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Definition: Bach, Carl Philipp Emanuel from Philip's Encyclopedia

German composer, second surviving son of J.S. Bach. The most prolific and famous of Bach's sons, he wrote more than 150 keyboard sonatas, 20 symphonies, c.50 harpsichord concertos, many chamber works and sacred music, and c.300 songs. He was a fine keyboard player and became a leading theorist with his Essay on the True Art of Keyboard Playing (1753-62).

Summary Article: Bach, Carl Philip Emanuel
from The Hutchinson Unabridged Encyclopedia with Atlas and Weather Guide

German composer. He was the third son of Johann Sebastian Bach. He introduced a new ‘homophonic’ style, light and easy to follow, which influenced Mozart, Haydn, and Beethoven.

In the service of Frederick the Great 1740–67, he left to become master of church music at Hamburg in 1768. He wrote over 200 pieces for keyboard instruments, and published a guide to playing the piano. Through his music and concert performances he helped to establish a leading solo role for the piano in Western music.

He was educated at St Thomas's School, Leipzig, and at the universities of Leipzig (1731–34) and Frankfurt an der Oder (1734–38), where he studied law. He claimed to have received his musical training entirely from his father. He was connected with the household of the Crown Prince of Prussia from 1738, and in 1740, on the latter's accession as King Frederick II, he was appointed harpsichordist to the court at Berlin and Potsdam. In 1744 he married Johanna Maria Dannemann, and in 1747 his father visited him at court. His most important works at this time were keyboard pieces, which contributed much to the development of a more homophonic style and modern formal procedures. His treatise on keyboard playing (Versuch über die wahre Art das Clavier zu spielen 1753 and 1762) is a valuable guide to contemporary practice. Bach found Berlin restricting, partly because his duties involved only harpsichord playing, and partly because of the king's conservatism, and in 1768 he moved to Hamburg as municipal director of music at the five principal churches. Charles Burney visited him there in 1772, and commented on his remarkable talent for improvising. In Hamburg Bach had wider scope, directing concerts with great success, and there he wrote most of his music for large forces, such as oratorios.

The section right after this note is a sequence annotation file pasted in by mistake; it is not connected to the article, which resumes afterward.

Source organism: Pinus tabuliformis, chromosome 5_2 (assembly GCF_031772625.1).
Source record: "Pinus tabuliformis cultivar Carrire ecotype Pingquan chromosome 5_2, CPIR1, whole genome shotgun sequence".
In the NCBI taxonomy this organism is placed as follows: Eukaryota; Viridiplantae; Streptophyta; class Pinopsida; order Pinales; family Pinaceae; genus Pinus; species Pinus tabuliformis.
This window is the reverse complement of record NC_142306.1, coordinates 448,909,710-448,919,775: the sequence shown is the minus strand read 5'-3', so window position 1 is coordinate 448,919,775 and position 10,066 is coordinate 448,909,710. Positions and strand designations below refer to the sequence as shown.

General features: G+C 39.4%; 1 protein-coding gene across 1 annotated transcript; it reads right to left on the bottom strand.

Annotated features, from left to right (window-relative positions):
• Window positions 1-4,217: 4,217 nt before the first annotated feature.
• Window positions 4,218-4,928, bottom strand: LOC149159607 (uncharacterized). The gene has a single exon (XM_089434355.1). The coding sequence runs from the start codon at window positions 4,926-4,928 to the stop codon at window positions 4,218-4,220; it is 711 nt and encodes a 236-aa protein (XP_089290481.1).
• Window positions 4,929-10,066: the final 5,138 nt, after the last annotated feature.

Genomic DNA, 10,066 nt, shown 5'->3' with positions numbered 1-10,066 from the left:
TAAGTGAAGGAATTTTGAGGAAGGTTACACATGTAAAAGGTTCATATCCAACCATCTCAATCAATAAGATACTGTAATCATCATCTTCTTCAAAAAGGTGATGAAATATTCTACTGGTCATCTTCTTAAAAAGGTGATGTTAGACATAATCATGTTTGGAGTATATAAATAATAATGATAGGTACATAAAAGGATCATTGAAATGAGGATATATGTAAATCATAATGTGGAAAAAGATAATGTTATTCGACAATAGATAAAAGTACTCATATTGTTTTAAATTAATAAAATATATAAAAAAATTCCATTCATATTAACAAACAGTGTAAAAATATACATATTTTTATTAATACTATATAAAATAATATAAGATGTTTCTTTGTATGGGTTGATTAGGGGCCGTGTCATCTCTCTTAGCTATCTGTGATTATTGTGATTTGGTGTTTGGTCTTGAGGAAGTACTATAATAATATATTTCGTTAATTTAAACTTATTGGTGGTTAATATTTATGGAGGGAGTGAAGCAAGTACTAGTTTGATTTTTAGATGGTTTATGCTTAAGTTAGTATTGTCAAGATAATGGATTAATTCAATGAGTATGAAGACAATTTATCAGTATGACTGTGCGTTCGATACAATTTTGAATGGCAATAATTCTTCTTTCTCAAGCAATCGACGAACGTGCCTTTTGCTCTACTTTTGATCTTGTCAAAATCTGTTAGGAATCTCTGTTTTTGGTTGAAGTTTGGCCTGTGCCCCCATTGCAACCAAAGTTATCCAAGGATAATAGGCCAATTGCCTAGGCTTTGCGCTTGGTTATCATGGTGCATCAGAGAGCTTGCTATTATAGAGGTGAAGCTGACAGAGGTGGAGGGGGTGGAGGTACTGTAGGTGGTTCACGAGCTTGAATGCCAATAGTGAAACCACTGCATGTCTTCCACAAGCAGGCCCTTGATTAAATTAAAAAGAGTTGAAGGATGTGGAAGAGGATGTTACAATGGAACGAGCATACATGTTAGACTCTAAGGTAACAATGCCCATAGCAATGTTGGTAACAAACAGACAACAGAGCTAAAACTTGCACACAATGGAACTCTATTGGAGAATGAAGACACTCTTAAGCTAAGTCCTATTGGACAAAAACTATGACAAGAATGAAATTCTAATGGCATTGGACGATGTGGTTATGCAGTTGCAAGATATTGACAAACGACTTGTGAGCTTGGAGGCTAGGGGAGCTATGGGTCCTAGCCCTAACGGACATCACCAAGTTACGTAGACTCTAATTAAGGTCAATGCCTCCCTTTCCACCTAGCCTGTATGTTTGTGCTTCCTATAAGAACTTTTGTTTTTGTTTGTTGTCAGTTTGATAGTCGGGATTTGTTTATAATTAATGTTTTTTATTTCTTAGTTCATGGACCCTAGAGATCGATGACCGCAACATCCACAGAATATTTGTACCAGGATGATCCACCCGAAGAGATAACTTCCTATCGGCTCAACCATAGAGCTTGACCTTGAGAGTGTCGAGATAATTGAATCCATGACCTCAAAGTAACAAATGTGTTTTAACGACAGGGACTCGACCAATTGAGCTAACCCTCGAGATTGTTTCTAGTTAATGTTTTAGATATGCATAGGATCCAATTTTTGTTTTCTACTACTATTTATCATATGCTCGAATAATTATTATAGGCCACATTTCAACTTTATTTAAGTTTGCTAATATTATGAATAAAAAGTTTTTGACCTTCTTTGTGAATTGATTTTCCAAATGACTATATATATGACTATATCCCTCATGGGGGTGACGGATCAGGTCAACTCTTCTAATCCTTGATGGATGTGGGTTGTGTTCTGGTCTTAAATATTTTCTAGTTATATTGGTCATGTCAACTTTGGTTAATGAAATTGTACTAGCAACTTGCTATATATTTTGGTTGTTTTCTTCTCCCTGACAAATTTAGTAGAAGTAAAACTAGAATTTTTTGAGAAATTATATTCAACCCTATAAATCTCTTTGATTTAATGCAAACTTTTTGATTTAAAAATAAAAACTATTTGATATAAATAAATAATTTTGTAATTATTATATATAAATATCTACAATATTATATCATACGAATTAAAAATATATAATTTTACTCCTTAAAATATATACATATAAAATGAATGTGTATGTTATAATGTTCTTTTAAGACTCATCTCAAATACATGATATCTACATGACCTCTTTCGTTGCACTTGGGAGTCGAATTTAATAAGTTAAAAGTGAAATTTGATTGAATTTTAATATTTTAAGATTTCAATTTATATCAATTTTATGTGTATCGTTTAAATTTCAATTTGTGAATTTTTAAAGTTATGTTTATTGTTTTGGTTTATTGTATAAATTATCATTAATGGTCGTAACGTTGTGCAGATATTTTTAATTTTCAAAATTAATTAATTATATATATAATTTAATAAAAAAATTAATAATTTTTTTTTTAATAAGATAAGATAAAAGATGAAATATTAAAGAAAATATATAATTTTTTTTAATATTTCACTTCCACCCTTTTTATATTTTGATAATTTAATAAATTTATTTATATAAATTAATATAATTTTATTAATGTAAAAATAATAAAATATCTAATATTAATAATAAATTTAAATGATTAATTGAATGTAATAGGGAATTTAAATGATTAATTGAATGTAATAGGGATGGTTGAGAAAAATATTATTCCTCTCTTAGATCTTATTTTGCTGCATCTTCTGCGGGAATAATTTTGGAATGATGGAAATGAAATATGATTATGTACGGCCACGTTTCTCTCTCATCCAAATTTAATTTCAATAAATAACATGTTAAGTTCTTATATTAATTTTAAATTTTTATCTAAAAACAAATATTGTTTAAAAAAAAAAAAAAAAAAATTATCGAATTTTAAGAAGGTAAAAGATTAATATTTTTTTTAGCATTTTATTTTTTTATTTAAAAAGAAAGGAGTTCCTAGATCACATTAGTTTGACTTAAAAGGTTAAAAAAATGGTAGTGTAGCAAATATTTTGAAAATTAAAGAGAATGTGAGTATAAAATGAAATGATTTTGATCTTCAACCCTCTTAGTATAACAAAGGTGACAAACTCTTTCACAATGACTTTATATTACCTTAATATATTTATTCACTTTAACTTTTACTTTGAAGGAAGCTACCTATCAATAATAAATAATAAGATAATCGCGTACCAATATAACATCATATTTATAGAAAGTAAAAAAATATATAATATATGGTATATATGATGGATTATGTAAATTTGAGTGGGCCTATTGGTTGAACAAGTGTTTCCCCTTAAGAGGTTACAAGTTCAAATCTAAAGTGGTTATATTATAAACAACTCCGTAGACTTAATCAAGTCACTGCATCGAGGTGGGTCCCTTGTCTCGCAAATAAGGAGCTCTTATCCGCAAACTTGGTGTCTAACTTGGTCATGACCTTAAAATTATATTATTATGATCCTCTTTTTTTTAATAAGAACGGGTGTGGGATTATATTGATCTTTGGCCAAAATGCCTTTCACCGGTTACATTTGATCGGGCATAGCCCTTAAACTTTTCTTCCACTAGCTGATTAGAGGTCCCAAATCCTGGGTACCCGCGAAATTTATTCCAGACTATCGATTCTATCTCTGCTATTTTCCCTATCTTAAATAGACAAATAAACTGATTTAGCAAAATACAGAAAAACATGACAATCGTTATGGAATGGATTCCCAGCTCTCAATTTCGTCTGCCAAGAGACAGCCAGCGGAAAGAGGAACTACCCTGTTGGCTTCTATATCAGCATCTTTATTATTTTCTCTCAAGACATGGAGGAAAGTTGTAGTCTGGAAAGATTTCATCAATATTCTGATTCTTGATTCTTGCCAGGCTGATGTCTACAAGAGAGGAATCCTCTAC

WorksOratoriosDie Israeliten in der Wüste (1769), Die Auferstehung und Himmelfahrt Jesu (1780).

Church music Magnificat (1749), Heilig/Sanctus for double choir, Passions, and other church music.

Orchestral 19 symphonies; 50 keyboard concertos.

Other about 200 keyboard pieces (including sonatas, fantasias, and rondos), odes, and songs.


Bach, Carl Philip Emanuel


Bach, Johann Sebastian


Bach, C P E Eighteen Exercises, Fantasia

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